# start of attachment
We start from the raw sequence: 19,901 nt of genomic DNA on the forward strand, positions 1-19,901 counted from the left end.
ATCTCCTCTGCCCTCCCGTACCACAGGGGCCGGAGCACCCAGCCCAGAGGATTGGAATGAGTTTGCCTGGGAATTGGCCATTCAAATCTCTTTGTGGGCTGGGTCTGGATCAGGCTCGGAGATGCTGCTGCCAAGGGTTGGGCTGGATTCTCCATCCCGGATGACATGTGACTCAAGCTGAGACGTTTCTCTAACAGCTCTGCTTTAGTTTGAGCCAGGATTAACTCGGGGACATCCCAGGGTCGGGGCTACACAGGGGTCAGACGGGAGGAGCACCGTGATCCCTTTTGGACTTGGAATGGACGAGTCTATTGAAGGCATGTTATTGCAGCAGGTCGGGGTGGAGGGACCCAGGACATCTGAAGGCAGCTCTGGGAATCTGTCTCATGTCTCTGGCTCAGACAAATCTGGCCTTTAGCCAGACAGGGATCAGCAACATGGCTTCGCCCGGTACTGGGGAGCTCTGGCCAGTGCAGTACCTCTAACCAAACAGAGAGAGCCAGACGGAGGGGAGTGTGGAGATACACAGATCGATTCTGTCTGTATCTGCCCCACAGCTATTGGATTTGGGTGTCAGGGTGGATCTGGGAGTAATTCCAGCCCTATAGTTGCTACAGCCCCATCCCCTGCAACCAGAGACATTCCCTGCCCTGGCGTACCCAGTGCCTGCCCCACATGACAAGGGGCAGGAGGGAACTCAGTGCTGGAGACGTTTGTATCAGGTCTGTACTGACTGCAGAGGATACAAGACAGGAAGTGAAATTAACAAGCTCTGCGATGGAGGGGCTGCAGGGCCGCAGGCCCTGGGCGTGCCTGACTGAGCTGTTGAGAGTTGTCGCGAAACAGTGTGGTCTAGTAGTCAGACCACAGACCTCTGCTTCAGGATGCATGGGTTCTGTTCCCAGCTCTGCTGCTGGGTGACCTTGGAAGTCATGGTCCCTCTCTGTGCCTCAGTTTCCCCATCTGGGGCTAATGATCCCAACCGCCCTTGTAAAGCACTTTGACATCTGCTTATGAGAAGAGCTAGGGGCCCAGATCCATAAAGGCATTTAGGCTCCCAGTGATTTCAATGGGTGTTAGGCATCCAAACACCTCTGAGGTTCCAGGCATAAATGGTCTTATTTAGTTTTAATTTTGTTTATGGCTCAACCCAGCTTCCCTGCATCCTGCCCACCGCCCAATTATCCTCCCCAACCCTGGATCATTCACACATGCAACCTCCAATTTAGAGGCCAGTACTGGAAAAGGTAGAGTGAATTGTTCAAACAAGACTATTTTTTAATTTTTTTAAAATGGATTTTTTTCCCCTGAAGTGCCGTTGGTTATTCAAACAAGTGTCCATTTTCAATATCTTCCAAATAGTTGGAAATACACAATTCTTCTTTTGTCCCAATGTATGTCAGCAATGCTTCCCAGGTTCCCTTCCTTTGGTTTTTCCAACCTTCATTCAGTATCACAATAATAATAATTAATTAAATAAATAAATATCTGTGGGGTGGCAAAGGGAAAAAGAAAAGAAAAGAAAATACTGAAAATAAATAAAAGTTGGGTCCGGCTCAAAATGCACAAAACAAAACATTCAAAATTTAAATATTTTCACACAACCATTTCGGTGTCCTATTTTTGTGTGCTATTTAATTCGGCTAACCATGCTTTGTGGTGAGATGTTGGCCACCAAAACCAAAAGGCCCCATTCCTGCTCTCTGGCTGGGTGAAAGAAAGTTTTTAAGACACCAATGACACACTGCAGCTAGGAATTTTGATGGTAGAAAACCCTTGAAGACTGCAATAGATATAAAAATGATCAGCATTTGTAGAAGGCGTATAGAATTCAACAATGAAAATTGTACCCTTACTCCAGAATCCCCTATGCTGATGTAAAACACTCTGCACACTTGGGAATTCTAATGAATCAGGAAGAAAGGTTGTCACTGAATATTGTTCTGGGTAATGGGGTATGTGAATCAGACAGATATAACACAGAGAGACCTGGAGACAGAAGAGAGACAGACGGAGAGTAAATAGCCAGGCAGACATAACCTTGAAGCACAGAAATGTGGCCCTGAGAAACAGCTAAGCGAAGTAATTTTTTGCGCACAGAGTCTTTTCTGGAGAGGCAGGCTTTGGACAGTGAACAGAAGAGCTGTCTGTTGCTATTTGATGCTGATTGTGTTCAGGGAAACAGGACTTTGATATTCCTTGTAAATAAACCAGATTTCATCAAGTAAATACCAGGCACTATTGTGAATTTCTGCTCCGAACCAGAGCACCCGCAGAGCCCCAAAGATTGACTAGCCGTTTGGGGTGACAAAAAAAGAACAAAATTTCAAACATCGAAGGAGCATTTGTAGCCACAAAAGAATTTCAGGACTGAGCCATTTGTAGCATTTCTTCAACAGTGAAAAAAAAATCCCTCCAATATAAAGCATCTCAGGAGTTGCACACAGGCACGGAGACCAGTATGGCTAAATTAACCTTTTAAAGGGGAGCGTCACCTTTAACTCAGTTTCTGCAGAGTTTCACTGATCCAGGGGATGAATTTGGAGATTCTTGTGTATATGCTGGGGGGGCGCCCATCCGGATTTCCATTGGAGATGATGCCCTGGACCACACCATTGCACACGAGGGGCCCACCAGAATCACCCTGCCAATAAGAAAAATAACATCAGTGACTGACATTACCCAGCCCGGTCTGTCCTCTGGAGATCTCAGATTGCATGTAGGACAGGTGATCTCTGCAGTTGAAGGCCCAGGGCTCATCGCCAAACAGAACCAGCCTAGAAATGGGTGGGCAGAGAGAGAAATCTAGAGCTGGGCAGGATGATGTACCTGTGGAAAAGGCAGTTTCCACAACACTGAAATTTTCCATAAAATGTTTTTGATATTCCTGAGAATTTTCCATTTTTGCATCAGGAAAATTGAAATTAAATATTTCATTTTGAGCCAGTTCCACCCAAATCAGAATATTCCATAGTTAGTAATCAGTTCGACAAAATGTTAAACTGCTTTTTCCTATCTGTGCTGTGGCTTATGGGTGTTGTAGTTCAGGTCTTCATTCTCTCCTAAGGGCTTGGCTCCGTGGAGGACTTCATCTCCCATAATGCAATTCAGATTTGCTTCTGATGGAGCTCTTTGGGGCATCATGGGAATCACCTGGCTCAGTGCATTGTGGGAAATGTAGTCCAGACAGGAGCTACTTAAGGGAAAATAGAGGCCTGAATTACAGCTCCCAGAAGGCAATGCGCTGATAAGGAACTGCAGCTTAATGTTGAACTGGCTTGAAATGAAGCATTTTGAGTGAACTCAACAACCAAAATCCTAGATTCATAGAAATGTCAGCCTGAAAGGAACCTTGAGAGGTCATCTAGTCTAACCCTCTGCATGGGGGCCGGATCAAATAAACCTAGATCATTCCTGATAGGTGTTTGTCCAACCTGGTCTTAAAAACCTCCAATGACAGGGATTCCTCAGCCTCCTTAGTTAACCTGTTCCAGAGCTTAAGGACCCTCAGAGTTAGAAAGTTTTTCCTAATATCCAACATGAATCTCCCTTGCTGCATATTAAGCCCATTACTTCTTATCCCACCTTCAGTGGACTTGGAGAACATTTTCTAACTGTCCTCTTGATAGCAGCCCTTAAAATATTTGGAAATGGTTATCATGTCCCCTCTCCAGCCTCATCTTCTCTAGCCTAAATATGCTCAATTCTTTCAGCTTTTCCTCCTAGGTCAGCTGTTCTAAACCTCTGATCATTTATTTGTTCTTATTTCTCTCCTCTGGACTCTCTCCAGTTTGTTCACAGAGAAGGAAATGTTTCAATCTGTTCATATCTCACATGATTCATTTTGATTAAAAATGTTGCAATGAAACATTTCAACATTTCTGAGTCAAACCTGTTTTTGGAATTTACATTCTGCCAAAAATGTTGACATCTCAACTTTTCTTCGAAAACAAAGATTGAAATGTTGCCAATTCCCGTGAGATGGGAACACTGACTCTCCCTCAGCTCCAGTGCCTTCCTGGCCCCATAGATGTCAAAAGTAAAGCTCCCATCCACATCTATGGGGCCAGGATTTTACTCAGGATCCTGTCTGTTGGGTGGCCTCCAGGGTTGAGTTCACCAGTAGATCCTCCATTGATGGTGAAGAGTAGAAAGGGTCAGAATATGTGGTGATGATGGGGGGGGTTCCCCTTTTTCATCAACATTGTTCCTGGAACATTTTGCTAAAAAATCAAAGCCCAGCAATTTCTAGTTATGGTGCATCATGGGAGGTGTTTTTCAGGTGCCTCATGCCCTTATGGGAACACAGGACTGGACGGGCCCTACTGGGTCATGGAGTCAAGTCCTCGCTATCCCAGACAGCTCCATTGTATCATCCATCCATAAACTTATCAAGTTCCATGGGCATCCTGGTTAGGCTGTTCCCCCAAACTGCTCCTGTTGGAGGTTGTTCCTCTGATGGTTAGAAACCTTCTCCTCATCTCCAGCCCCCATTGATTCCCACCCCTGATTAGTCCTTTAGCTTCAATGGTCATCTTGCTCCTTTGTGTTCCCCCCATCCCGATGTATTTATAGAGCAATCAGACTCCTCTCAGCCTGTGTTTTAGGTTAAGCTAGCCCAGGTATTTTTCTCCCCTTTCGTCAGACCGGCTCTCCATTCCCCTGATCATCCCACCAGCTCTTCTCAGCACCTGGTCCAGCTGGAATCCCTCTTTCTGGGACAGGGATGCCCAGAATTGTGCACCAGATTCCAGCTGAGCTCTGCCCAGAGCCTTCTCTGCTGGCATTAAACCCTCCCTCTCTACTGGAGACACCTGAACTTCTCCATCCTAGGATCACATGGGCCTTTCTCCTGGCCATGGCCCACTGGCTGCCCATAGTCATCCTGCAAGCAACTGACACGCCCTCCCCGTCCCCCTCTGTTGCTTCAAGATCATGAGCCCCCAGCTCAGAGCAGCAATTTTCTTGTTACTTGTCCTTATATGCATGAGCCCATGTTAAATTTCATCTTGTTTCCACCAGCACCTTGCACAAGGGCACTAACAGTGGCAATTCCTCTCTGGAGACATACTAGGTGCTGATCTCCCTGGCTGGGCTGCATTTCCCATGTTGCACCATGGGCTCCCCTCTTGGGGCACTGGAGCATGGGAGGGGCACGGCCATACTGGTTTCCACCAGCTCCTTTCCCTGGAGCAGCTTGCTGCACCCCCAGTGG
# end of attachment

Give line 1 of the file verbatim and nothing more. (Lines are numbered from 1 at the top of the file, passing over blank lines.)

We start from the raw sequence: 19,901 nt of genomic DNA on the forward strand, positions 1-19,901 counted from the left end.